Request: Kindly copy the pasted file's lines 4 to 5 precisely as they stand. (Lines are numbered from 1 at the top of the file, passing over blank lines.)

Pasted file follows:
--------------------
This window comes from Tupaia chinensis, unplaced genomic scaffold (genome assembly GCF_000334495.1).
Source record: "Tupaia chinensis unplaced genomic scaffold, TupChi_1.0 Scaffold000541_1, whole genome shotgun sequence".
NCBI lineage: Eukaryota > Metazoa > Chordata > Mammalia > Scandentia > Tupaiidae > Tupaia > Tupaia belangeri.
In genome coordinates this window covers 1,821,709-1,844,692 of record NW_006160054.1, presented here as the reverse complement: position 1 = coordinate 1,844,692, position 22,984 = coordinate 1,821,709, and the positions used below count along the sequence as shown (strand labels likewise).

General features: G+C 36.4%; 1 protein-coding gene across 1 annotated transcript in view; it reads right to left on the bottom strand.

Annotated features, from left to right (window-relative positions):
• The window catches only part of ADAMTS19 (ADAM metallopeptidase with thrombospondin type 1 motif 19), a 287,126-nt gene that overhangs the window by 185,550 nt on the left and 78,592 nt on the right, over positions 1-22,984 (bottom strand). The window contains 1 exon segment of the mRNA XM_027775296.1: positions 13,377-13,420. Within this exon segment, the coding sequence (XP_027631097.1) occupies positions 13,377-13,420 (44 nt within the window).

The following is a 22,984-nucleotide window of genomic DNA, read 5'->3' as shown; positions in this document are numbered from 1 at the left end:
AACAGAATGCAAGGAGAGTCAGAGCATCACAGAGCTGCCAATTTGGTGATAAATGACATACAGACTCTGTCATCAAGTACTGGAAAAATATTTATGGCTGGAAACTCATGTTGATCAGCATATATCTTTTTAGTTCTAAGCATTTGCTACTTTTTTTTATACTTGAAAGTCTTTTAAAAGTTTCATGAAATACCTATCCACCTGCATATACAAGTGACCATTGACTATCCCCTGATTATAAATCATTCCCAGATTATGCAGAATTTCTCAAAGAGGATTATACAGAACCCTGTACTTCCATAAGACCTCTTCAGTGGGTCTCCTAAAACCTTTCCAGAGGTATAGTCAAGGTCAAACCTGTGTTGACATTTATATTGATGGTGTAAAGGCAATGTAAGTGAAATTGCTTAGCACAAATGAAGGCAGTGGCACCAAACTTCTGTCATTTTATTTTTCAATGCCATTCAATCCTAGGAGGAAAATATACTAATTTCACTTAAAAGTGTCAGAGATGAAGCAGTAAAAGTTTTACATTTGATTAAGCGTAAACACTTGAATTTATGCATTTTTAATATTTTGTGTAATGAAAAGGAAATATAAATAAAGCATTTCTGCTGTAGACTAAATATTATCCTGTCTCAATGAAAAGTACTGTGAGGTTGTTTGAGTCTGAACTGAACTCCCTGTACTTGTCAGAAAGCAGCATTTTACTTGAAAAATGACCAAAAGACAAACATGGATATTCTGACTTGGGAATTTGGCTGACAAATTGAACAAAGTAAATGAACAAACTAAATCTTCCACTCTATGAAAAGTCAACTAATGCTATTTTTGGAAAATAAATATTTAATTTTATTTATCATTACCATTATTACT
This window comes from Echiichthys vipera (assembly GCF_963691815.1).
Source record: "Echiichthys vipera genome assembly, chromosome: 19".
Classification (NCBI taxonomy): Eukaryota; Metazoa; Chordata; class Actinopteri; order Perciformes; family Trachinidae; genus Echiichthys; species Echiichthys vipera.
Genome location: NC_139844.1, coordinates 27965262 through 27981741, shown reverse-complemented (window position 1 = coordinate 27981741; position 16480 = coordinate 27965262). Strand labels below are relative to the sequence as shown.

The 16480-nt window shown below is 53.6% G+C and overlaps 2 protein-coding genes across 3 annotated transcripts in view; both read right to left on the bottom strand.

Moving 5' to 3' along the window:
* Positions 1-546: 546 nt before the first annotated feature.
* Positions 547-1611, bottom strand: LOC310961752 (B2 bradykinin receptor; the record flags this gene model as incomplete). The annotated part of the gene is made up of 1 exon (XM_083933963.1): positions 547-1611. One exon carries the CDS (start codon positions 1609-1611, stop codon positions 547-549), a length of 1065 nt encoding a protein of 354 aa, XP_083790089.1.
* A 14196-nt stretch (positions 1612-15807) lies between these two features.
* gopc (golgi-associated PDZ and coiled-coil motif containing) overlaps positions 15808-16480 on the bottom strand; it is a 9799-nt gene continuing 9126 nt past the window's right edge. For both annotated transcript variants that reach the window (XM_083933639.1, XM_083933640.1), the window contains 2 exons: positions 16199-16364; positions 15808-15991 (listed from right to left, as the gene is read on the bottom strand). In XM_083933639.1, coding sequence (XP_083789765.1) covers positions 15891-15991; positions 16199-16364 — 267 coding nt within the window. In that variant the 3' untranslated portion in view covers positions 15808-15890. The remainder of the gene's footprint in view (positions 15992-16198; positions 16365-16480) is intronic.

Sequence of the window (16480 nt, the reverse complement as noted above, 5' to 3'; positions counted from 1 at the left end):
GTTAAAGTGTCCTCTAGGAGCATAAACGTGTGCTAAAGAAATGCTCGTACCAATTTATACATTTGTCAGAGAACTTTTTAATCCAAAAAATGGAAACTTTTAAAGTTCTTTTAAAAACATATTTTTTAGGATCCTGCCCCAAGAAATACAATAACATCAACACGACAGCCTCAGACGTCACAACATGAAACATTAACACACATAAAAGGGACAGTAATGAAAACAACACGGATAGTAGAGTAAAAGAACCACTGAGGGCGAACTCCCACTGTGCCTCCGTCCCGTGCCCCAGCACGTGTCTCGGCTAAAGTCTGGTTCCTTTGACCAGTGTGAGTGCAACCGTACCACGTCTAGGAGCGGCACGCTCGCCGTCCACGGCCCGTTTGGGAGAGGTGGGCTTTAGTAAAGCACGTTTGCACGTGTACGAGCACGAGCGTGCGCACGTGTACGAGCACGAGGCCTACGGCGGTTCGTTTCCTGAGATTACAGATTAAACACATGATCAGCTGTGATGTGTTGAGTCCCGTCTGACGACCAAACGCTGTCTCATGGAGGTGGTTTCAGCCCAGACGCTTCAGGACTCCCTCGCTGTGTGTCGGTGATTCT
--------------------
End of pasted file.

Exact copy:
In genome coordinates this window covers 1,821,709-1,844,692 of record NW_006160054.1, presented here as the reverse complement: position 1 = coordinate 1,844,692, position 22,984 = coordinate 1,821,709, and the positions used below count along the sequence as shown (strand labels likewise).

General features: G+C 36.4%; 1 protein-coding gene across 1 annotated transcript in view; it reads right to left on the bottom strand.